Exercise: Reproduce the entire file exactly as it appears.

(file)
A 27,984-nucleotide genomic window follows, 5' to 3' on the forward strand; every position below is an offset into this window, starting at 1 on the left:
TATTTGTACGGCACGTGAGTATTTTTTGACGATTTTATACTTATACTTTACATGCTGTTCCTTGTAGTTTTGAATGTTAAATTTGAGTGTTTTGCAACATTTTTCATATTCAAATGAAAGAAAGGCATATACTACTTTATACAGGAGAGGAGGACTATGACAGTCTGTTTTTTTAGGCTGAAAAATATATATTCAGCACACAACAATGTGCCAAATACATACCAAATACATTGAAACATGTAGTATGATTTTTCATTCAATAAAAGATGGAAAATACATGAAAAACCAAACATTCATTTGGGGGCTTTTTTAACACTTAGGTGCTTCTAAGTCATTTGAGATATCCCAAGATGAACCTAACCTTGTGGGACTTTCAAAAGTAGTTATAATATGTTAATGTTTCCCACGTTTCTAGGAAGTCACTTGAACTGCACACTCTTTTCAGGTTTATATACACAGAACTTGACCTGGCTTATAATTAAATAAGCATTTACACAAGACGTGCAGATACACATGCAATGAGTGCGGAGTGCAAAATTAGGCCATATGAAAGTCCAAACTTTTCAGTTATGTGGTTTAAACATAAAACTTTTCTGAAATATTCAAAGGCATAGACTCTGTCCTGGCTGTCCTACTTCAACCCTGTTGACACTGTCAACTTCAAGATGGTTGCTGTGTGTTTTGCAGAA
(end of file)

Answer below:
A 27,984-nucleotide genomic window follows, 5' to 3' on the forward strand; every position below is an offset into this window, starting at 1 on the left:
TATTTGTACGGCACGTGAGTATTTTTTGACGATTTTATACTTATACTTTACATGCTGTTCCTTGTAGTTTTGAATGTTAAATTTGAGTGTTTTGCAACATTTTTCATATTCAAATGAAAGAAAGGCATATACTACTTTATACAGGAGAGGAGGACTATGACAGTCTGTTTTTTTAGGCTGAAAAATATATATTCAGCACACAACAATGTGCCAAATACATACCAAATACATTGAAACATGTAGTATGATTTTTCATTCAATAAAAGATGGAAAATACATGAAAAACCAAACATTCATTTGGGGGCTTTTTTAACACTTAGGTGCTTCTAAGTCATTTGAGATATCCCAAGATGAACCTAACCTTGTGGGACTTTCAAAAGTAGTTATAATATGTTAATGTTTCCCACGTTTCTAGGAAGTCACTTGAACTGCACACTCTTTTCAGGTTTATATACACAGAACTTGACCTGGCTTATAATTAAATAAGCATTTACACAAGACGTGCAGATACACATGCAATGAGTGCGGAGTGCAAAATTAGGCCATATGAAAGTCCAAACTTTTCAGTTATGTGGTTTAAACATAAAACTTTTCTGAAATATTCAAAGGCATAGACTCTGTCCTGGCTGTCCTACTTCAACCCTGTTGACACTGTCAACTTCAAGATGGTTGCTGTGTGTTTTGCAGAA